If a neighborhood was in the top 60% for increases in both percentage of college graduates and median home value — after adjustment for inflation — by the end of the study period, that neighborhood was considered gentrified, or gentrifying.

New York City had the most gentrification in terms of sheer volume, but D.C. was the most gentrified by percentage of eligible neighborhoods that experience gentrification. Between 2000 and 2013, 20,000 black D.C. residents were displaced, the study found.

Cities with high percentages of eligible gentrifying neighborhoods, 2000-2013. (Courtesy National Community Reinvestment Coalition)

“It’s primarily racial … Racism is profoundly implicated in all of this,” said Sabihya Prince, a cultural anthropologist and community organizer with Empower D.C.

She said D.C. has rolled out the “proverbial red carpet” for the thousands of newcomers who have flocked to the city over the last decade.

“What we’re seeing right now is all about money. It’s not really about people,” Prince said.

“Infrastructure has been altered, public property has been privatized, the will of voters has been rescinded, minority-owned businesses have been shuttered and the bodies of people of color have been stopped and frisked to accommodate and enhance the respective presence and comfort of newcomers,” said Prince in her essay accompanying the NCRC study.

It’s important to look at gentrification as a cycle, said Prince. That cycle begins with neglect — divestment in low-income communities that can result from lending discrimination and redlining, the practice of exclusionary housing opportunities.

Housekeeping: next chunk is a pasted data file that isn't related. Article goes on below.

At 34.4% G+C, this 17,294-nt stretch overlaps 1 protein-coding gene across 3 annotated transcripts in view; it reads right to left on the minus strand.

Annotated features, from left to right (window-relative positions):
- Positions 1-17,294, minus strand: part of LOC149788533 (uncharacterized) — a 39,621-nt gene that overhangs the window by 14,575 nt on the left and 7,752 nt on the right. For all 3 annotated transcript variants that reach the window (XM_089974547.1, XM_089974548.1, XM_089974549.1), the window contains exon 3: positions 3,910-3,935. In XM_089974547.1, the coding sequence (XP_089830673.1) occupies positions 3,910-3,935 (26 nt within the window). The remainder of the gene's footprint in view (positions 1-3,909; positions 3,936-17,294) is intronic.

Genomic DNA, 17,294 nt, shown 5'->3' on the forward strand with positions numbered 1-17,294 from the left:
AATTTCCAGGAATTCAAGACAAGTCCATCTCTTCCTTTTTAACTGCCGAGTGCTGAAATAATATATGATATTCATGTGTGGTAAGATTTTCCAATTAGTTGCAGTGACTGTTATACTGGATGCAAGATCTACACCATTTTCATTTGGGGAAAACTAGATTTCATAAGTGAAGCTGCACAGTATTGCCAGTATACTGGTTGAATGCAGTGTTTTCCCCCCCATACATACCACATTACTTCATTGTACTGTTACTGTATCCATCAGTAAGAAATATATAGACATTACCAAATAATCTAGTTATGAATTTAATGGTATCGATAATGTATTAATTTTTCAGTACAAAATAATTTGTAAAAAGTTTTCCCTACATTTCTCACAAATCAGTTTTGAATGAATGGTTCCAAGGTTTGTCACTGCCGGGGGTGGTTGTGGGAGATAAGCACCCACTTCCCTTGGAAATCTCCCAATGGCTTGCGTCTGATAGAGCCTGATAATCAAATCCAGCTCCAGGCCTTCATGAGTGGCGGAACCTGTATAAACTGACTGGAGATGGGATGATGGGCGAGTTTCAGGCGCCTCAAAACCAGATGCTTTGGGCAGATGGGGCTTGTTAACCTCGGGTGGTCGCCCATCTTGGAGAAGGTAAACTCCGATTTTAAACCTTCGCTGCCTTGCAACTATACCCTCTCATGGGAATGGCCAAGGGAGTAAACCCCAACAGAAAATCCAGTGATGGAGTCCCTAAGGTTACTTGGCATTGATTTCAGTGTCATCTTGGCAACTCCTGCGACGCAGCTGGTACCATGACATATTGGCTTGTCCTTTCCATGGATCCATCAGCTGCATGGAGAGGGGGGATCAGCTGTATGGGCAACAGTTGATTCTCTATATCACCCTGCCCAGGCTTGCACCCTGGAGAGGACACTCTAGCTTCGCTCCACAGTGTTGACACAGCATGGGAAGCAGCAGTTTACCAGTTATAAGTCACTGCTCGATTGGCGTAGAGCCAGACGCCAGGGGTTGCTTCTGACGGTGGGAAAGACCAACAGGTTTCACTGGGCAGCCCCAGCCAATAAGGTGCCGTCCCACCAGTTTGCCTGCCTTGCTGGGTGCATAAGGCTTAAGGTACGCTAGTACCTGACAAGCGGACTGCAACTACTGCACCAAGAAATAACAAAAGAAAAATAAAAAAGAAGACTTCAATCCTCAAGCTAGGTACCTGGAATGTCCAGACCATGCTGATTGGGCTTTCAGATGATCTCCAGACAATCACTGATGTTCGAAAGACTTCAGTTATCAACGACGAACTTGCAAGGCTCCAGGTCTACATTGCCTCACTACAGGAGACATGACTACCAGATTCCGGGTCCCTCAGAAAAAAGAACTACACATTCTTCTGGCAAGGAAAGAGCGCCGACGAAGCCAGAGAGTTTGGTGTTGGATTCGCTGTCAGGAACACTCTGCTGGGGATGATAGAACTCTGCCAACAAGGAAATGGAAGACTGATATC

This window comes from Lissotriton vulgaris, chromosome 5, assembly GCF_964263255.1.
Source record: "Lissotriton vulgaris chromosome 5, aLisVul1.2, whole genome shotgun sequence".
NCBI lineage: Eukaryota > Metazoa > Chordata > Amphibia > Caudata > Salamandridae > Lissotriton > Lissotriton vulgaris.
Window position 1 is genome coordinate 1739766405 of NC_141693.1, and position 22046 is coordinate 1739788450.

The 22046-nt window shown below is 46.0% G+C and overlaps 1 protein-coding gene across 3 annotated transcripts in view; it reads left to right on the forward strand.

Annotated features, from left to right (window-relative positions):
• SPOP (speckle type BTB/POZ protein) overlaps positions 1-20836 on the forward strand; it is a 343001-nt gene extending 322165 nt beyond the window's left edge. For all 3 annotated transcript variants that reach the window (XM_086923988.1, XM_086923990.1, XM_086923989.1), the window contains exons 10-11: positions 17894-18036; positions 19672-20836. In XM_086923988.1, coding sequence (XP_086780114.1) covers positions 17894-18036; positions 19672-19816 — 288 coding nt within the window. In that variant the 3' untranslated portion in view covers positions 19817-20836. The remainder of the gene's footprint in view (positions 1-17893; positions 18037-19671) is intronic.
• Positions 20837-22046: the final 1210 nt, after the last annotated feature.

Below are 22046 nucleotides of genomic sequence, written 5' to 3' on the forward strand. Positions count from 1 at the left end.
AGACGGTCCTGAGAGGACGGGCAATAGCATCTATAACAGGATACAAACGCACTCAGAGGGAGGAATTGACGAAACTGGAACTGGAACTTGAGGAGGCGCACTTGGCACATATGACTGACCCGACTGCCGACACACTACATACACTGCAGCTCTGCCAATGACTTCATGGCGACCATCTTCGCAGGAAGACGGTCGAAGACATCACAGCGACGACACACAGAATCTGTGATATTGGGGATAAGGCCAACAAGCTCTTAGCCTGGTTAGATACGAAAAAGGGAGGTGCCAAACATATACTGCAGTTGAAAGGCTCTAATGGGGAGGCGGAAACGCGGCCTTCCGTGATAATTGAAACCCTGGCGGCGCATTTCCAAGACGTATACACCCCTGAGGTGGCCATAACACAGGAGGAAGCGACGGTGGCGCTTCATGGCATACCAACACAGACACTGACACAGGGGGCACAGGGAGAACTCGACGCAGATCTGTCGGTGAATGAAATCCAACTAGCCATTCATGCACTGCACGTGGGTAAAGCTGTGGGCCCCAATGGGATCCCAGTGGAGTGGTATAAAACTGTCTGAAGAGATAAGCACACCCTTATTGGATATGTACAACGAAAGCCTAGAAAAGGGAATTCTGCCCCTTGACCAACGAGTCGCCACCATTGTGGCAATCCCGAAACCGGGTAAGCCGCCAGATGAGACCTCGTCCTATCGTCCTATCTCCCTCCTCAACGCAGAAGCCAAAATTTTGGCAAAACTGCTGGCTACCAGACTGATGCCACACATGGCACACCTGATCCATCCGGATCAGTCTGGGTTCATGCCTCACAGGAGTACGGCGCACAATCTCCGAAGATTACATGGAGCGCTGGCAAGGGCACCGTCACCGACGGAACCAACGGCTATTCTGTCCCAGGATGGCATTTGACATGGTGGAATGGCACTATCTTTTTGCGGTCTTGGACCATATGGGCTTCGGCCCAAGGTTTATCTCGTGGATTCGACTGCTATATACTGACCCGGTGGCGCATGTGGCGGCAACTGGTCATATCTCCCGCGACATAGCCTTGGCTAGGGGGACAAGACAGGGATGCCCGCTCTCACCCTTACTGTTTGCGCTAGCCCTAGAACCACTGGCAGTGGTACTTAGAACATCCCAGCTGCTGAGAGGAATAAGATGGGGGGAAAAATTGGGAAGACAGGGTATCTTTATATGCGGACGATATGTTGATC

The next stage in the cycle is political, Prince said. When city governments develop policies that encourage investment in neglected neighborhoods, money and resources start flowing in. As property values rise, so do rents. Before long, it becomes impossible for longtime residents to afford to stay, she added.

“On the macro level of why this is happening is because the economy is so strong locally,” said Tony Lofrumento, vice president at Summit Commercial Real Estate.

“Job growth leads to population increase, which leads to rising demand for housing. There’s only so much land in the city, and there’s more and more people moving here … it’s the underlying land values that are increasing that are driving the prices of everything else.”